Let’s say I wasn’t expecting a barn-burner.
So I was pleasantly surprised when Arroyo Grande came out and waged a field position battle in which they actually earned the upper hand in the early stages of the game. The Eagles boomed the opening kickoff deep into the end zone for a touchback, and the two teams proceeded to trade three and out’s – with Arroyo Grande picking up ten yards in each exchange of punts.
Inevitably, the Eagles penetrated into Cavalier territory in this way, and were in the process of attempting a short fourth down conversion inside the Serra 30-yard line when they were flagged for a false start. The ball was moved back five yards, which changed the Arroyo Grande coach’s plans. He sent out the kicker. Not the punter – the kicker. As in Garrett Owens, a high school junior that was about to attempt a 51-yard field goal on a chilly damp night.
“OK, this is optimistic”, I chuckled. I stopped chuckling when the kick was good, with several yards to spare. The underdogs had bitten first, 3-0.
In retrospect, the Eagles should probably have called time out and run over to the scoreboard to pose for photos in front of the display that showed the world that they were at one point actually winning this game.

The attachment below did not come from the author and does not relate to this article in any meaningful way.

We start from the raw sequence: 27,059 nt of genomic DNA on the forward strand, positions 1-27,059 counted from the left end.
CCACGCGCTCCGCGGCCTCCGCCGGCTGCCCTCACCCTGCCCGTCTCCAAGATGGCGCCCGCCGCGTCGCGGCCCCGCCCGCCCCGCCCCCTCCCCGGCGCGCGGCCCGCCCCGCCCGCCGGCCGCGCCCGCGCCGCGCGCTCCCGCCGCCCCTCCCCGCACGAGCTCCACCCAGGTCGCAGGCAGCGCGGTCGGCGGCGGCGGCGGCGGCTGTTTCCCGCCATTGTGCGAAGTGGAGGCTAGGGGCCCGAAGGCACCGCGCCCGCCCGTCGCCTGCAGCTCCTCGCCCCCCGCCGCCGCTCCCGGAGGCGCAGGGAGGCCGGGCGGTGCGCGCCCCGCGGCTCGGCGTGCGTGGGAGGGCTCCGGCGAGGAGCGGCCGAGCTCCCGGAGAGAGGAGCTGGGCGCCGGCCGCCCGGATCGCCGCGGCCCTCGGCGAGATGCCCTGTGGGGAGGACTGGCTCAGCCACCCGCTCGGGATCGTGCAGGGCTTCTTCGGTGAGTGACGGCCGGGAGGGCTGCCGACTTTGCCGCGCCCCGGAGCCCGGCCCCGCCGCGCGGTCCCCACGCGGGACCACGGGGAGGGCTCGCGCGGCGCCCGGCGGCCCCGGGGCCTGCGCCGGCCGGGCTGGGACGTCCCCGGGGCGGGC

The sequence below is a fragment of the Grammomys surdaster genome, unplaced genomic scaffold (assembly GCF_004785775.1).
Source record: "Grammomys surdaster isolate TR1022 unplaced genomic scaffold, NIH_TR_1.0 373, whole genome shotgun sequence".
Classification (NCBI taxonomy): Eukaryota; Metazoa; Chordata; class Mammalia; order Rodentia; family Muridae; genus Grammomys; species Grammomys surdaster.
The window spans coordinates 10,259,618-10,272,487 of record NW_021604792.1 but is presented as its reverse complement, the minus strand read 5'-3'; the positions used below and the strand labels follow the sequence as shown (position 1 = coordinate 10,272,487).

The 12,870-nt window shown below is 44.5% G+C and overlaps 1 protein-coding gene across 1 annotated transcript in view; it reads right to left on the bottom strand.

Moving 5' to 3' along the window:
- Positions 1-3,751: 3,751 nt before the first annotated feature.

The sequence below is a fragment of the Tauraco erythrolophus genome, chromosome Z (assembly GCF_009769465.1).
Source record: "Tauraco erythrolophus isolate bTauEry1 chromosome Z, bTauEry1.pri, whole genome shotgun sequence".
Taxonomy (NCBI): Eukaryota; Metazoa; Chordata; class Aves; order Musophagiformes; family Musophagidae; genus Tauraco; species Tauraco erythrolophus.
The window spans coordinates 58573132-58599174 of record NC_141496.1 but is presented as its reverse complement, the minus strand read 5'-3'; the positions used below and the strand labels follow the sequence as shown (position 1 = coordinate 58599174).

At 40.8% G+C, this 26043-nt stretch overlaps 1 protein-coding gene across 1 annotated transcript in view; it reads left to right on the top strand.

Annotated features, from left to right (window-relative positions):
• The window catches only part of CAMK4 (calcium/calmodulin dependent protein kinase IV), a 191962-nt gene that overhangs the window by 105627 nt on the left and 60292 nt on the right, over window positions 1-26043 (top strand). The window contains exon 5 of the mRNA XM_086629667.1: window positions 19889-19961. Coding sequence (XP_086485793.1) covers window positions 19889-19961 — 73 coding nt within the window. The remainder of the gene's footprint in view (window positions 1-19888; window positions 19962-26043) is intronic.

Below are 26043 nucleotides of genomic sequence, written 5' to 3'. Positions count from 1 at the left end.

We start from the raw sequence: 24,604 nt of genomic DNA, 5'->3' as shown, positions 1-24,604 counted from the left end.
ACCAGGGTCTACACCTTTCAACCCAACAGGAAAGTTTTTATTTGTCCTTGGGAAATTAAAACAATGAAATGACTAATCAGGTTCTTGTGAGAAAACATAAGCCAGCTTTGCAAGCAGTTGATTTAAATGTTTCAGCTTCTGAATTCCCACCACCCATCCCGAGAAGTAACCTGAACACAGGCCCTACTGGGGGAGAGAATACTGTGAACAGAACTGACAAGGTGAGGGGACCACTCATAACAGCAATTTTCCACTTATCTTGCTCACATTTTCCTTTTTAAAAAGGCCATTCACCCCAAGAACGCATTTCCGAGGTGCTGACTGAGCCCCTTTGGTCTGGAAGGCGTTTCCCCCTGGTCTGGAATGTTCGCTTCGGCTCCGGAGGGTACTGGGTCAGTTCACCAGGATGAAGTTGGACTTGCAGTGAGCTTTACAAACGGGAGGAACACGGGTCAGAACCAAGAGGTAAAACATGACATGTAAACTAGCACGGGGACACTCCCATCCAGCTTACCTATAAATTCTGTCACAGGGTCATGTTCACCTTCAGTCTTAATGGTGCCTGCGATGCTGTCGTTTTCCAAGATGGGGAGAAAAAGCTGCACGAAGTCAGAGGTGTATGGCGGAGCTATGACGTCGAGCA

Because shortly thereafter, they weren’t.
Serra is renowned for its nearly unstoppable passing game, and its assembly line of talented receivers. Last year’s undefeated team featured Robert Woods, who went on to start as a true freshman for USC this year. Stepping right into the void that he left though, was George Farmer, who may have gone Woods one better with a senior year that made him one of the best college prospects in the country – and landed him at USC as well.
And the talent pool isn’t limited to Farmer. Marqise Lee, who had been biding his time playing safety in previous seasons, finally moved into the offensive lineup as a result of Wood’s graduation, and took full advantage of the opportunity. His CIF Championship in track probably helped with that.
So I was a little taken aback when the bulk of Serra’s early play-calling involved handing the ball off to tailback Shaquille Richard. That is, until I saw two things: (1) Arroyo Grande had loaded up the defensive backfield with everybody who could back peddle; and (2) Richard can apparently run the 100-yard dash in about 3 ½ seconds, give or take.
It was barely fair. After those first two possessions, Richard got it going, and in watching him in the open field you got the impression that he could score on any given play. Arroyo Grande noticed that as well and started to stack the defensive line to stop him. Serra didn’t need an engraved invitation to go aerial.